This landing was even more abrupt than his last one. His free fall ended as his body slammed into the drum of the cement mixer. He was being tossed inside a dark blender full of grout. Every few seconds, his face would emerge from under the wet, pounded sand and pebbles, and he would keep his mouth closed, trying to force air out through his nose and push away the grainy mix that his body was trying to inhale.

He pretended that he was swimming and tried to flutter-kick, just as he had when the speedboat stopped in the middle of the ocean and he was told to swim ashore. He attempted arm strokes, but couldn’t move either his arms or his legs. Still, his body was in constant motion, because the mixer continued to turn. He reached for the shaft, what in a more stable space, in a house or a temple or some other holy place, you might call a poto mitan, a middle pillar. He used what was left of his strength to propel his body toward the shaft and wrap his hands around it. He was able to hold on only briefly before he was pulled in another direction.

He felt lighter now, even lighter than he had when falling. His bones were melting, his blood evaporating, and he was now like parchment or something porous—tulle, or the white eyelet lace Darline adored. He had not been paying attention to the alternating hum and jangle of the mixer. He hadn’t noticed that there were streaks of blood polluting the cement, or that he was feeling no pain. Then the mixer stopped spinning and he heard the stillness, which was soon replaced by screams and grunts and “Oh, my God”s. Then he heard the sirens, which took him back to the beach, to the gray sand and Darline’s sable face, her indigo jogging suit, Paris’s red shirt, and his own orange-and-green-speckled vomit at the fast-food place.

From where he was lying inside the cement mixer, he saw an airplane cut across the clear blue sky. And that was when he realized that he was dying, and that his dying offered him a kind of freedom he’d never had before. Whatever he thought about he could see in front of him. Whatever he wanted he could have, except what he wanted most of all, which was not to die. He had wished for something with wings to pluck him out of the cement mixer, and there it was up in the sky now, in the shape of an airplane. He and Darline had been putting money away to take Paris on an airplane. It was either a trip or a ring, and they were essentially already married, Darline had told him. Paris was their ring. They loved each other and they loved him. He was their son.

He wanted to see Darline and Paris again. If only one last time. He wanted to see their faces. He wanted to hold their hands. He wanted to kiss them in the different ways he often had, her on the lips and him on top of his head, where his fontanel would be if he were still a baby.

The plane was slipping out of view, and he heard himself whisper, “Rete la”—“Wait”—“Quédate.” He meant to tell the airplane to stay, or Darline and Paris to stay in his mind, but the fat pink face of his foreman was blocking the sky and he heard the usually gruff man say, “Don’t worry, Fernandez. I’m not going anywhere. Help is on the way, bud.”

Oh, yes, the papers he’d used to get the job said that he was Ernesto Fernandez from Santiago de Cuba. No one on the site, not even the other Haitians, knew his real name. They didn’t believe he was “Cuban Cuban,” as they’d said, but since he spoke Spanish they thought he’d spent some time there and had taken the name.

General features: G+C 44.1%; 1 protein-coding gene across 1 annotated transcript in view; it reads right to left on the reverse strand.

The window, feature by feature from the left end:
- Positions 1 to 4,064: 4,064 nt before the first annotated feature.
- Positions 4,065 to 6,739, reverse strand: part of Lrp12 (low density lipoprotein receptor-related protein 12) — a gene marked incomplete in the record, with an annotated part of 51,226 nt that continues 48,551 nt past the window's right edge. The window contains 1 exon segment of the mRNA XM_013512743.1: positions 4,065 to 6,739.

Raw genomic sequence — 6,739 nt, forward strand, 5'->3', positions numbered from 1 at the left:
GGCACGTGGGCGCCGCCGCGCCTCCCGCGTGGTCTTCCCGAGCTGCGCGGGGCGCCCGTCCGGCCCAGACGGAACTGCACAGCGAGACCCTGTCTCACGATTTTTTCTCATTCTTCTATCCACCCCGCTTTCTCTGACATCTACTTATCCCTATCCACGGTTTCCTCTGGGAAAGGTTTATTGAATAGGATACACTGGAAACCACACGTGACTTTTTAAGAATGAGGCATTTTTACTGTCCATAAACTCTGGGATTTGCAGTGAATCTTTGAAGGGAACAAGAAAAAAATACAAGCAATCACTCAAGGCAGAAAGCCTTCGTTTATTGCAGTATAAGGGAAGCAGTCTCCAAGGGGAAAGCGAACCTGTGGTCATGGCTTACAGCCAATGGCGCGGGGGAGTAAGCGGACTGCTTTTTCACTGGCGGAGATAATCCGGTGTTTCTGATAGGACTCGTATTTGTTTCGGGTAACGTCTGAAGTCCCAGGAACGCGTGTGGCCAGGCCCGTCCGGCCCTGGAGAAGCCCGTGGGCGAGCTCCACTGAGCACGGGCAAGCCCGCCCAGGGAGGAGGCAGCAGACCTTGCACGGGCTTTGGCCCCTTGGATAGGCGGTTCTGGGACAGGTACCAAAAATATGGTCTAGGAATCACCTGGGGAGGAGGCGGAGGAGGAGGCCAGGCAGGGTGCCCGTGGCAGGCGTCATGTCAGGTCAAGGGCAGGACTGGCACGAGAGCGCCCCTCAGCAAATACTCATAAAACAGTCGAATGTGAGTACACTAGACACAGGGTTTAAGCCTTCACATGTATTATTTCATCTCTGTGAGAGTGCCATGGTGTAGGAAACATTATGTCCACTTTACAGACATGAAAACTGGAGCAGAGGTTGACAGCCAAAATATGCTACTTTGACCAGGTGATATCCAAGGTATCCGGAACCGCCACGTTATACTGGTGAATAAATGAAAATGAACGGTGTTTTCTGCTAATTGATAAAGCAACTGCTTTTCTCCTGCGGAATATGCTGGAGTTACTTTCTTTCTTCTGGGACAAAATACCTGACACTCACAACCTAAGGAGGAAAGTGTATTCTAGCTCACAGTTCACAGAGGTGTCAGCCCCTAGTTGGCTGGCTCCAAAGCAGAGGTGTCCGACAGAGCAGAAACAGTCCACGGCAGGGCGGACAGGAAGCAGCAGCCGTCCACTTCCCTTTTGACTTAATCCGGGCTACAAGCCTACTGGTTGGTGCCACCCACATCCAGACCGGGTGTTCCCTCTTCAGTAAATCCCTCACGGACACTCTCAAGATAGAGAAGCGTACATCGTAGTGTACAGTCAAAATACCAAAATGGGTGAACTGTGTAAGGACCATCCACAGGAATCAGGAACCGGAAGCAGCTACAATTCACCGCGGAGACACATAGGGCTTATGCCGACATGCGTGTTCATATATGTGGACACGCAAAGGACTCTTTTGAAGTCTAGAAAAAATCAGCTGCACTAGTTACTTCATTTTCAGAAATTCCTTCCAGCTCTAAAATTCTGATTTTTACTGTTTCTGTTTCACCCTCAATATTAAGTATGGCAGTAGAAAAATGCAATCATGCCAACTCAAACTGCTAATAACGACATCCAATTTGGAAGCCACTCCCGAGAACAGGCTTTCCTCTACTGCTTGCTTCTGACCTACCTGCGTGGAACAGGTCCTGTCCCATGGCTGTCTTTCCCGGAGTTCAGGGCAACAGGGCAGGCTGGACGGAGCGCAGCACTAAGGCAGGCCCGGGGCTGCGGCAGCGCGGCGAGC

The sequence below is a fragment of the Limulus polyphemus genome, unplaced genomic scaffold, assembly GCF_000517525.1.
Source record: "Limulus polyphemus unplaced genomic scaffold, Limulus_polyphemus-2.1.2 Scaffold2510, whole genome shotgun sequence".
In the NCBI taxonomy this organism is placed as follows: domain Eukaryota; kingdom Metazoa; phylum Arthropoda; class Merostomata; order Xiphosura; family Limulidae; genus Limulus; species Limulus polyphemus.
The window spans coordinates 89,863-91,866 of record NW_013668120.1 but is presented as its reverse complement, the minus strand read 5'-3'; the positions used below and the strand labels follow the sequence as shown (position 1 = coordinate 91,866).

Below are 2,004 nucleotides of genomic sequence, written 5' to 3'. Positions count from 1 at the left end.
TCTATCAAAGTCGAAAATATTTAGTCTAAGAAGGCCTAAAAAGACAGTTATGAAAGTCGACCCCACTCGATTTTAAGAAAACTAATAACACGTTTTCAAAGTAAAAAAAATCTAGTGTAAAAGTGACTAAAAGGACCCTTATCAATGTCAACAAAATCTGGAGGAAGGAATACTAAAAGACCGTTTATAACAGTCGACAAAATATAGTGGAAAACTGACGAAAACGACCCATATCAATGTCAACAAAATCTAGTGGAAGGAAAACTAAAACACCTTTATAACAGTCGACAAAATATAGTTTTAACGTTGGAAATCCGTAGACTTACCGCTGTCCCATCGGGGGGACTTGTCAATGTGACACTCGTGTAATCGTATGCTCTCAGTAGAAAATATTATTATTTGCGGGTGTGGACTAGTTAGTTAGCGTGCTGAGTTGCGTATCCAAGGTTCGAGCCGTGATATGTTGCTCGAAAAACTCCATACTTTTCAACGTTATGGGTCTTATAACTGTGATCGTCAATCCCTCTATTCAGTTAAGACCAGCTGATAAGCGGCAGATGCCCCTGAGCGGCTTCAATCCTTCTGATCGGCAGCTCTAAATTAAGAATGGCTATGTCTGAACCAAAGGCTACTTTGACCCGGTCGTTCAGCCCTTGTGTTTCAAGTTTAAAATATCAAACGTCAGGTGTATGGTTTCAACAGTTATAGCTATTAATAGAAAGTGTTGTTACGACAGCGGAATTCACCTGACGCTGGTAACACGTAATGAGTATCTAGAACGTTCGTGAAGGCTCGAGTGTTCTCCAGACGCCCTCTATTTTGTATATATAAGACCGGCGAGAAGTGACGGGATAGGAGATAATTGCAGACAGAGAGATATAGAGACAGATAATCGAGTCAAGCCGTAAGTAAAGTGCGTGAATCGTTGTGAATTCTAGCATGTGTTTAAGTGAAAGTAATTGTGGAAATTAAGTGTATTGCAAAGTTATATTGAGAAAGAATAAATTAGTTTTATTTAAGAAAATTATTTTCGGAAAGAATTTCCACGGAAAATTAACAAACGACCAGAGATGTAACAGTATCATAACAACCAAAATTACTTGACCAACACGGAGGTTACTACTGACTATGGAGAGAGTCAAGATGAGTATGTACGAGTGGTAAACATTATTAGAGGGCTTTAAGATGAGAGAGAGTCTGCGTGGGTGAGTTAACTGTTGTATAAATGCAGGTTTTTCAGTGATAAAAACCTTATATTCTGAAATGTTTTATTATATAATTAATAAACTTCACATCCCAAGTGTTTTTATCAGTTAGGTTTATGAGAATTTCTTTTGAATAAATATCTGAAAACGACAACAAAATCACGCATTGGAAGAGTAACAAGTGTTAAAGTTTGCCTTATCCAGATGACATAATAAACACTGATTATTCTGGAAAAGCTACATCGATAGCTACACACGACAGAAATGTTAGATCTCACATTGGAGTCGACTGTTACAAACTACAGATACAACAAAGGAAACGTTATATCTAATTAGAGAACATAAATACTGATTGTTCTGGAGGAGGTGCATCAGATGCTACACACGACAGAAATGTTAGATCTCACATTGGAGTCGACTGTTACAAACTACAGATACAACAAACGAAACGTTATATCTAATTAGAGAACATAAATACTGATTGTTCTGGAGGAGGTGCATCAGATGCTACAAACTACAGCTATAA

He did not know how long this half-consciousness would last, his being able to think and remember, so he wanted to keep pushing, to see how far he could take it. What if he made himself float out of the cement mixer? What if he travelled through the city and visited the only two people he loved? He wanted them to see him or, if they could not see him, sense him. He wasn’t sure how this would work. Maybe they would feel a hot wind or a cold breeze. Maybe something near them would move. A picture frame might slip, a drinking glass shatter. Might they notice his shadow out of the corner of their eye, sniff for his pungent after-work smell, or hear his favorite song? Would their palms itch? Would they feel the flutter of his kisses? Or would he appear in their dreams?

Paris might be more susceptible to receiving signs from him. The boy was already “touched.” His mind had been partly lost somewhere between the sea and the beach.

Arnold felt the time growing shorter, so he would not be going all the way back to his childhood in Port-de-Paix. It was a time he’d been trying to forget anyway. He had never met his parents, never knew who they were. He had been raised as a child servant in a household, given away by whoever had brought him into the world. He knew only that he shared neither blood nor a surname with the woman in whose house he grew up. Nor did he have any biological link to her two sons, whose clothes he washed and ironed, whom he walked to school and cooked for, even though they were a few years older than him. Maybe his parents were dead. The woman who raised him had never mentioned them, except to say, whenever he messed up her food or didn’t clean her house properly, that he was worthless and didn’t deserve to have parents.

He had escaped her and her sons as soon as he could, moving to the border, where he slept in a warehouse from which he hauled bags of flour, sugar, and rice to Haitian venders and merchants. It was one of those merchants who had told him about a boat leaving for Miami. Her brother was the captain, she said. He gave her all the money he’d been saving up so that he could go back and show his cruel owner and her sons that he’d made something of himself.

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